If only there was something we could do about this:

Russia’s efforts to interfere with last year’s U.S. presidential election were “wildly successful,” former House Intelligence Committee Chairman Mike Rogers said Tuesday, and are still bearing fruit today in the form of continued infighting at the highest levels in Washington.

“Their purpose was to sow discontent and mistrust in our elections. They wanted us to be at each others’ throat when it was over,” Rogers said, according to Reuters, at a panel discussion hosted by Harvard’s Kennedy School of Government. “It’s influencing, I would say, legislative process today. That’s wildly successful.”

It’s long been true that Russian hacking efforts against other nations have been an effort to “sow discontent and mistrust” in those elections. It’s a cheap way of discrediting democracies for a crony-filled government trying their level best to avoid democracy happening to them. But whether or not we on this side of the globe ended up “at each others’ throat” due to their meddling depends entirely on us. One would presume the natural American response to learning that a foreign power was attempting to bend one of our elections would be anger, a demand to know the whole truth of the situation, and an attempt to block such things from happening again. It ought to go without saying, yes?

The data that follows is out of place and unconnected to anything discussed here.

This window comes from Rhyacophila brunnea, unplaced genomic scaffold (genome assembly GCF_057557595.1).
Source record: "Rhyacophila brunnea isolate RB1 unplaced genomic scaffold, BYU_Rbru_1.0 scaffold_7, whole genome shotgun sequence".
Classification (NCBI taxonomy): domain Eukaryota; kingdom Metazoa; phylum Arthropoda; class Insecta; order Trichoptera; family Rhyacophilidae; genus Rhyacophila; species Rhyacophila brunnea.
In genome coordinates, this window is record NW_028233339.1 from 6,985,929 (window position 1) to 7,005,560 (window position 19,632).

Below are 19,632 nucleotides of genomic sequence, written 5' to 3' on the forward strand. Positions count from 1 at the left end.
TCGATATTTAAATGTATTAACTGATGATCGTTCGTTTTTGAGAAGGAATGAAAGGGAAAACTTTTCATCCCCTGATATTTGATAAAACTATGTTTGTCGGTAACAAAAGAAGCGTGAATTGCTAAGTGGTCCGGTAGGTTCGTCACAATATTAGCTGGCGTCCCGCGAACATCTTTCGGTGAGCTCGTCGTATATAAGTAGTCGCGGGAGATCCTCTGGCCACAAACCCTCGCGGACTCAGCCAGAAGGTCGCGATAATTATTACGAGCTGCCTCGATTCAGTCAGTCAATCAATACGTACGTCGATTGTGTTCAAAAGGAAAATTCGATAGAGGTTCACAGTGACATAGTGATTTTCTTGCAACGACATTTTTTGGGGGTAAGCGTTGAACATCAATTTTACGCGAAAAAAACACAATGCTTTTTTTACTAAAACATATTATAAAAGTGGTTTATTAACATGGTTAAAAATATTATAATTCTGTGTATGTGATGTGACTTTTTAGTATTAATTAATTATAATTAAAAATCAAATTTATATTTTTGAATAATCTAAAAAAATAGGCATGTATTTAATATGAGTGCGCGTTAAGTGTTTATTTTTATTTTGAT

So if the two parties are “at each other’s throats” because one of the parties—the side that, in this particular instance, gained from the foreign efforts, is conspicuously blocking, delegitimizing, and slow-walking attempts to investigate and publicize the extent of what happened, then that’s no longer Russian meddlers doing that. That’s us.

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This is a Creative Commons article. The original version of this article appeared here.


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